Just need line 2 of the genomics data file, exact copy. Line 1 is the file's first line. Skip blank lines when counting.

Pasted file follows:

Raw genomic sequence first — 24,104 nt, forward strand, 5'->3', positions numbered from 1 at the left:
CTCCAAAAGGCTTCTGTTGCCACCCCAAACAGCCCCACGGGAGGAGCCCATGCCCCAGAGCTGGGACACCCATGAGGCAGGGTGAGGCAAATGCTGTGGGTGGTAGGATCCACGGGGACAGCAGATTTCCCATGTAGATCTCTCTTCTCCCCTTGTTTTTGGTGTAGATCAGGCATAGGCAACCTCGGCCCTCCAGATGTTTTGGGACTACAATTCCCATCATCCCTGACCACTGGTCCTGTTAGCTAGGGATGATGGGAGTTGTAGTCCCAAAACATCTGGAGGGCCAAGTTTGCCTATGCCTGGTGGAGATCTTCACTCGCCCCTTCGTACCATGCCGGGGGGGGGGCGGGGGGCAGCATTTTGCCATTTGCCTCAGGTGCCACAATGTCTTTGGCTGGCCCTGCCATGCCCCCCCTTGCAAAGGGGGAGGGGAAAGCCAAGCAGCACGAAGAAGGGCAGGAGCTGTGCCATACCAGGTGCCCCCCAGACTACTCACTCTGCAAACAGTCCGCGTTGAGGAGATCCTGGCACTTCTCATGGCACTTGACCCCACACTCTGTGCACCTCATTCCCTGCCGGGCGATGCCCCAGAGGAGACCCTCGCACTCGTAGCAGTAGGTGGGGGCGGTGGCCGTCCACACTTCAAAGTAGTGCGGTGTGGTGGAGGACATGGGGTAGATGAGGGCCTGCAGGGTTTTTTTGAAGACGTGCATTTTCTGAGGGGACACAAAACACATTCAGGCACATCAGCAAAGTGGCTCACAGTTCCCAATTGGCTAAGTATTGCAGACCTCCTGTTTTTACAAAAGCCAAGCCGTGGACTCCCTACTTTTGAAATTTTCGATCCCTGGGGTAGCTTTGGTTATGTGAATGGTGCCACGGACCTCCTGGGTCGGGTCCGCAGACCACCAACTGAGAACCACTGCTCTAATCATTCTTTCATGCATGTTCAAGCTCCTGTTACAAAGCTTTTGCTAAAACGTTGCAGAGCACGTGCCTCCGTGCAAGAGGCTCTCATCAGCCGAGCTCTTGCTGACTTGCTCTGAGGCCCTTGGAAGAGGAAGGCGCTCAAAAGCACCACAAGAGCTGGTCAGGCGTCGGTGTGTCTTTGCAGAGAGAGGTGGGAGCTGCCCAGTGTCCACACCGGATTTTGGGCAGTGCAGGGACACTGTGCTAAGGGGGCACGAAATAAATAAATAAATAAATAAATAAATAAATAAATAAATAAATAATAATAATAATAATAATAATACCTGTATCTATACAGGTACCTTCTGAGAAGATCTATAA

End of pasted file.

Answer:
CTCCAAAAGGCTTCTGTTGCCACCCCAAACAGCCCCACGGGAGGAGCCCATGCCCCAGAGCTGGGACACCCATGAGGCAGGGTGAGGCAAATGCTGTGGGTGGTAGGATCCACGGGGACAGCAGATTTCCCATGTAGATCTCTCTTCTCCCCTTGTTTTTGGTGTAGATCAGGCATAGGCAACCTCGGCCCTCCAGATGTTTTGGGACTACAATTCCCATCATCCCTGACCACTGGTCCTGTTAGCTAGGGATGATGGGAGTTGTAGTCCCAAAACATCTGGAGGGCCAAGTTTGCCTATGCCTGGTGGAGATCTTCACTCGCCCCTTCGTACCATGCCGGGGGGGGGGCGGGGGGCAGCATTTTGCCATTTGCCTCAGGTGCCACAATGTCTTTGGCTGGCCCTGCCATGCCCCCCCTTGCAAAGGGGGAGGGGAAAGCCAAGCAGCACGAAGAAGGGCAGGAGCTGTGCCATACCAGGTGCCCCCCAGACTACTCACTCTGCAAACAGTCCGCGTTGAGGAGATCCTGGCACTTCTCATGGCACTTGACCCCACACTCTGTGCACCTCATTCCCTGCCGGGCGATGCCCCAGAGGAGACCCTCGCACTCGTAGCAGTAGGTGGGGGCGGTGGCCGTCCACACTTCAAAGTAGTGCGGTGTGGTGGAGGACATGGGGTAGATGAGGGCCTGCAGGGTTTTTTTGAAGACGTGCATTTTCTGAGGGGACACAAAACACATTCAGGCACATCAGCAAAGTGGCTCACAGTTCCCAATTGGCTAAGTATTGCAGACCTCCTGTTTTTACAAAAGCCAAGCCGTGGACTCCCTACTTTTGAAATTTTCGATCCCTGGGGTAGCTTTGGTTATGTGAATGGTGCCACGGACCTCCTGGGTCGGGTCCGCAGACCACCAACTGAGAACCACTGCTCTAATCATTCTTTCATGCATGTTCAAGCTCCTGTTACAAAGCTTTTGCTAAAACGTTGCAGAGCACGTGCCTCCGTGCAAGAGGCTCTCATCAGCCGAGCTCTTGCTGACTTGCTCTGAGGCCCTTGGAAGAGGAAGGCGCTCAAAAGCACCACAAGAGCTGGTCAGGCGTCGGTGTGTCTTTGCAGAGAGAGGTGGGAGCTGCCCAGTGTCCACACCGGATTTTGGGCAGTGCAGGGACACTGTGCTAAGGGGGCACGAAATAAATAAATAAATAAATAAATAAATAAATAAATAAATAAATAATAATAATAATAATAATAATACCTGTATCTATACAGGTACCTTCTGAGAAGATCTATAA